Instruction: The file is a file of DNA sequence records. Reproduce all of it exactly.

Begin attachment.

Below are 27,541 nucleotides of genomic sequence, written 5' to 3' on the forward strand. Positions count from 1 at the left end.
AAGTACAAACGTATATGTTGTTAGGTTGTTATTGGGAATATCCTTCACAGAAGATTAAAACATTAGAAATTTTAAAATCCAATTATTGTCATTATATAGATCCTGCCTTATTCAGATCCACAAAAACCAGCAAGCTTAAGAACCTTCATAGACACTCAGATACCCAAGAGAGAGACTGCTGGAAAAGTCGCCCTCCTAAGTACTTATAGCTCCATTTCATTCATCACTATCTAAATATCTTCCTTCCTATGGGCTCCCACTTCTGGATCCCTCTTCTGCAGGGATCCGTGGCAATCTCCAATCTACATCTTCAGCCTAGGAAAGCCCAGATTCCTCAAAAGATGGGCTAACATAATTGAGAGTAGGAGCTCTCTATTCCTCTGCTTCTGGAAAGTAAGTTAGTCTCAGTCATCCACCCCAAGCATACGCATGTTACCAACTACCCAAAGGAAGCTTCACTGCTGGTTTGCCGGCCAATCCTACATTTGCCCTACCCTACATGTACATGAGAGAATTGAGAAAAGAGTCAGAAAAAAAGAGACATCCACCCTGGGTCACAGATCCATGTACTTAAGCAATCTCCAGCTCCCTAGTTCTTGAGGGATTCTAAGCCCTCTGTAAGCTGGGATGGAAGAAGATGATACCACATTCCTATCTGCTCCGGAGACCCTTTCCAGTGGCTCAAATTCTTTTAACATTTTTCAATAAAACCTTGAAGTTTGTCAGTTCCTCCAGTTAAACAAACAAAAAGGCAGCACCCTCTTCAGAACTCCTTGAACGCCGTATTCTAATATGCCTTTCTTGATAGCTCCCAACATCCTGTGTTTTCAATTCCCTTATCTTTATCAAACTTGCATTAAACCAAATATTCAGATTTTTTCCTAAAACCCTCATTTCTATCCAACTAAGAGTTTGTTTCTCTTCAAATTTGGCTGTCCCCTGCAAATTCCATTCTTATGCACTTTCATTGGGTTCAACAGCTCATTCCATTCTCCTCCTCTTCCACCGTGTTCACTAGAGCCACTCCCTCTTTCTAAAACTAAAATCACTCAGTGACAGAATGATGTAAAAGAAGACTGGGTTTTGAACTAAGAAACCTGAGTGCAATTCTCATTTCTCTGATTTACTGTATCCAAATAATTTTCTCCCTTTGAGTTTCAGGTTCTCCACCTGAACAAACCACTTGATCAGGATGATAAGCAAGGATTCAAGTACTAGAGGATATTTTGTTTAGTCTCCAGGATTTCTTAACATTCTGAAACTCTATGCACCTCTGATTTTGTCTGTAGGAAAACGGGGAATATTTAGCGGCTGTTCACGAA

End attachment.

Below are 27,541 nucleotides of genomic sequence, written 5' to 3' on the forward strand. Positions count from 1 at the left end.
AAGTACAAACGTATATGTTGTTAGGTTGTTATTGGGAATATCCTTCACAGAAGATTAAAACATTAGAAATTTTAAAATCCAATTATTGTCATTATATAGATCCTGCCTTATTCAGATCCACAAAAACCAGCAAGCTTAAGAACCTTCATAGACACTCAGATACCCAAGAGAGAGACTGCTGGAAAAGTCGCCCTCCTAAGTACTTATAGCTCCATTTCATTCATCACTATCTAAATATCTTCCTTCCTATGGGCTCCCACTTCTGGATCCCTCTTCTGCAGGGATCCGTGGCAATCTCCAATCTACATCTTCAGCCTAGGAAAGCCCAGATTCCTCAAAAGATGGGCTAACATAATTGAGAGTAGGAGCTCTCTATTCCTCTGCTTCTGGAAAGTAAGTTAGTCTCAGTCATCCACCCCAAGCATACGCATGTTACCAACTACCCAAAGGAAGCTTCACTGCTGGTTTGCCGGCCAATCCTACATTTGCCCTACCCTACATGTACATGAGAGAATTGAGAAAAGAGTCAGAAAAAAAGAGACATCCACCCTGGGTCACAGATCCATGTACTTAAGCAATCTCCAGCTCCCTAGTTCTTGAGGGATTCTAAGCCCTCTGTAAGCTGGGATGGAAGAAGATGATACCACATTCCTATCTGCTCCGGAGACCCTTTCCAGTGGCTCAAATTCTTTTAACATTTTTCAATAAAACCTTGAAGTTTGTCAGTTCCTCCAGTTAAACAAACAAAAAGGCAGCACCCTCTTCAGAACTCCTTGAACGCCGTATTCTAATATGCCTTTCTTGATAGCTCCCAACATCCTGTGTTTTCAATTCCCTTATCTTTATCAAACTTGCATTAAACCAAATATTCAGATTTTTTCCTAAAACCCTCATTTCTATCCAACTAAGAGTTTGTTTCTCTTCAAATTTGGCTGTCCCCTGCAAATTCCATTCTTATGCACTTTCATTGGGTTCAACAGCTCATTCCATTCTCCTCCTCTTCCACCGTGTTCACTAGAGCCACTCCCTCTTTCTAAAACTAAAATCACTCAGTGACAGAATGATGTAAAAGAAGACTGGGTTTTGAACTAAGAAACCTGAGTGCAATTCTCATTTCTCTGATTTACTGTATCCAAATAATTTTCTCCCTTTGAGTTTCAGGTTCTCCACCTGAACAAACCACTTGATCAGGATGATAAGCAAGGATTCAAGTACTAGAGGATATTTTGTTTAGTCTCCAGGATTTCTTAACATTCTGAAACTCTATGCACCTCTGATTTTGTCTGTAGGAAAACGGGGAATATTTAGCGGCTGTTCACGAA